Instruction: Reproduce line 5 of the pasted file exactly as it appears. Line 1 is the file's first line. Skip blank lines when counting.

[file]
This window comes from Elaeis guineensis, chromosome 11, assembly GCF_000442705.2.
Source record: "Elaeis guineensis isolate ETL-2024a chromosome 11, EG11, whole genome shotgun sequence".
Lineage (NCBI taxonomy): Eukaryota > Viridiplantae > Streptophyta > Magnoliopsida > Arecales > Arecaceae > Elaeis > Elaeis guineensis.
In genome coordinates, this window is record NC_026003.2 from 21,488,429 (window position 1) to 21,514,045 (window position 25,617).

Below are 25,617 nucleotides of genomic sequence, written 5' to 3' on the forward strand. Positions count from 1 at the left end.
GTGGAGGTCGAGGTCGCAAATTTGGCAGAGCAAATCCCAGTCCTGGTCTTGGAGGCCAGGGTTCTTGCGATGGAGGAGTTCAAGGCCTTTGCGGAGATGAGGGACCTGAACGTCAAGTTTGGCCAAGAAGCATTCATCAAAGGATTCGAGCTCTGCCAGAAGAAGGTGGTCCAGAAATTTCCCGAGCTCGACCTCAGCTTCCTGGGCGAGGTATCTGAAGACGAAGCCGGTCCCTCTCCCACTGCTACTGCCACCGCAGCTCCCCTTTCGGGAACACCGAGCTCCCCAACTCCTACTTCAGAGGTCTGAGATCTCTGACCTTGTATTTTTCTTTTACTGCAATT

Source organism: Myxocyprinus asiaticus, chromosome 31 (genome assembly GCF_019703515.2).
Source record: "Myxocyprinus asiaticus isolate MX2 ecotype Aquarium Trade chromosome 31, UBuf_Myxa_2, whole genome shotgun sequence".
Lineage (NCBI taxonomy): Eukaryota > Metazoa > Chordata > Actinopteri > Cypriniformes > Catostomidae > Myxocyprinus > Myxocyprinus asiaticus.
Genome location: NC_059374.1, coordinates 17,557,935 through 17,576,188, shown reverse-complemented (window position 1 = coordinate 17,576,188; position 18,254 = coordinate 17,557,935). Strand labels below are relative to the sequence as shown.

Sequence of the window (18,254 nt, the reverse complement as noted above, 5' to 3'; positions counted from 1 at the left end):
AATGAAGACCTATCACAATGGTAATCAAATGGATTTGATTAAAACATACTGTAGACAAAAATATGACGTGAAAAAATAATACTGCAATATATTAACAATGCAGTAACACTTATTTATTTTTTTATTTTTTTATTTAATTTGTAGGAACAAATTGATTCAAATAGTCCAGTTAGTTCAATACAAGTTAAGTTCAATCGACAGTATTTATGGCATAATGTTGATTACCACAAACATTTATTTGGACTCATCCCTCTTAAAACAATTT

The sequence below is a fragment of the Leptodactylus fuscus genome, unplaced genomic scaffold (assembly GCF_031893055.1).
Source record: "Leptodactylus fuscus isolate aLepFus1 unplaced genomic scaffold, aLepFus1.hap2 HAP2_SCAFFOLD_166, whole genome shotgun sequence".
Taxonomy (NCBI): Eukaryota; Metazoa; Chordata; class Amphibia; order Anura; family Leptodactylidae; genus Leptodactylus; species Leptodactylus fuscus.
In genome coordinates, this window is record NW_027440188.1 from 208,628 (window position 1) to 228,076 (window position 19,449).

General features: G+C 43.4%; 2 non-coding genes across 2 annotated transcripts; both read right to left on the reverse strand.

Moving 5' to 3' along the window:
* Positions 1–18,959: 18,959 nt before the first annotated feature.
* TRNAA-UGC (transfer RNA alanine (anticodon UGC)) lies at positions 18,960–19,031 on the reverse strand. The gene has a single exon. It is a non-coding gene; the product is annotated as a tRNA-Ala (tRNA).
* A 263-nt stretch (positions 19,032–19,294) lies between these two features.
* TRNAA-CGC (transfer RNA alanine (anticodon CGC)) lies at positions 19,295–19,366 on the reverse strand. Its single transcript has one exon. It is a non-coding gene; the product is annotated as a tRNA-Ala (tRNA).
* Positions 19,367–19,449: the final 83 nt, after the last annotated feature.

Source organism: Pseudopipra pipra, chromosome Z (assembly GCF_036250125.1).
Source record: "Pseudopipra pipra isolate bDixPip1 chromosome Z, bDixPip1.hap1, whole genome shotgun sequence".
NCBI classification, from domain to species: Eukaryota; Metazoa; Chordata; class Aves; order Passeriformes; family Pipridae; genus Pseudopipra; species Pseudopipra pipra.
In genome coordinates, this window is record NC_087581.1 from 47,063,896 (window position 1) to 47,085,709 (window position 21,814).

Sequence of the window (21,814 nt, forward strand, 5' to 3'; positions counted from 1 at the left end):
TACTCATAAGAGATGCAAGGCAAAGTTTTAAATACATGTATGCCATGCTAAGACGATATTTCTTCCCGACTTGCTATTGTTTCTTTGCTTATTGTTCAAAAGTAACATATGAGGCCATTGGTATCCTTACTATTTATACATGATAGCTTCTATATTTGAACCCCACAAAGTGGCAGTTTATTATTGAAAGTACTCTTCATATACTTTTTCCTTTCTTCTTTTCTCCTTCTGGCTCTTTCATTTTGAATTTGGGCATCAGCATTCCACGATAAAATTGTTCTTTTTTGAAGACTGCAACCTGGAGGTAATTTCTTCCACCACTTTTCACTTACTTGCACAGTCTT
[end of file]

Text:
Below are 25,617 nucleotides of genomic sequence, written 5' to 3' on the forward strand. Positions count from 1 at the left end.